Strategic planning is an essential function used by businesses large and small alike to create, prioritize and execute action plans that drive change and growth over the life of the business.
Typically performed one, two or four times per year, strategic planning is a process that is intended to provide a framework for thinking about, evaluating and improving the business through a series of strategic actions that will take place in addition to the activities associated with day-to-day operations. Considering how all-encompassing strategic planning can be, it is extremely helpful to use a specific model or structured approach when executing a strategic planning process.
Small businesses and startup enterprises will find four models particularly appealing. These four models are deeply researched, highly adaptable and most importantly, solidly proven to work effectively for small and emerging companies. The four models include Business Model Generation, Lean Startup, Blue Ocean Strategy and Design Thinking. Let’s take a look at each one in brief to gain a sense of how they might apply to your small business:
Business Model Generation
The approach of Business Model Generation emphasizes the idea that a new or emerging business can exist when a model for its value creation becomes apparent. In this sense, it is an excellent tool for bringing together the concepts of Lean Startup and Blue Ocean Strategy. The indicators to be assessed in this process include:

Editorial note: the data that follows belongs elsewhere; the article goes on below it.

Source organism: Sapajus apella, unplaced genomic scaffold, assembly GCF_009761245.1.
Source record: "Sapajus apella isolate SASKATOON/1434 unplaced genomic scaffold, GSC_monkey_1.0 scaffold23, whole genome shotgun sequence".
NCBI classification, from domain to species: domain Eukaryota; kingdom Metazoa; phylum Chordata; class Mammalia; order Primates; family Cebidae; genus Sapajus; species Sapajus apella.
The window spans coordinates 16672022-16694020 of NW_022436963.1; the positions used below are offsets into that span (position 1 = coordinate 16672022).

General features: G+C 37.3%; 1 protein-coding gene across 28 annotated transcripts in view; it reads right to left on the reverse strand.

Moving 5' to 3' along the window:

- Value Propositions
- Key Activities
- Key Partners
- Key Resources
- Customer Relationships
- Customer Segments
- Customer Channels
- Cost Structure
- Revenue Streams
What makes this model so powerful is its focused on the customer view of your business, and on following a critical path that is revenue-positive (thus avoiding the risk of pursuing projects that may be intrinsically useful but not necessarily beneficial to the bottom line).
Learn more about Business Model Generation from Strategyzer.
The lean startup concept radically rethinks the traditional assumptions of startup management and strategy. Whereas in the past, most startups in the technology space or other sectors developed a specific product/service strategy and committed fully to it before commencing development, Lean Startup takes a different approach, with a focus on:
- Strategy – Focused on devising, testing, iterating and adjusting the business model.
- Product – Intensive engagement with customers from the earliest stages.
- Engineering – Agile, iterative and incremental development model.
- Organization – Focused on customer, quick learning approach, nimble and fast.
- Financials – Customer acquisition cost, lifetime customer value, churn, stickiness/virality.
- Failure – Expected, fixable via new variations and approaches. Key response is to pivot.
- Speed – Rapid evolution, uses ‘good enough’ data to make quick decisions and change.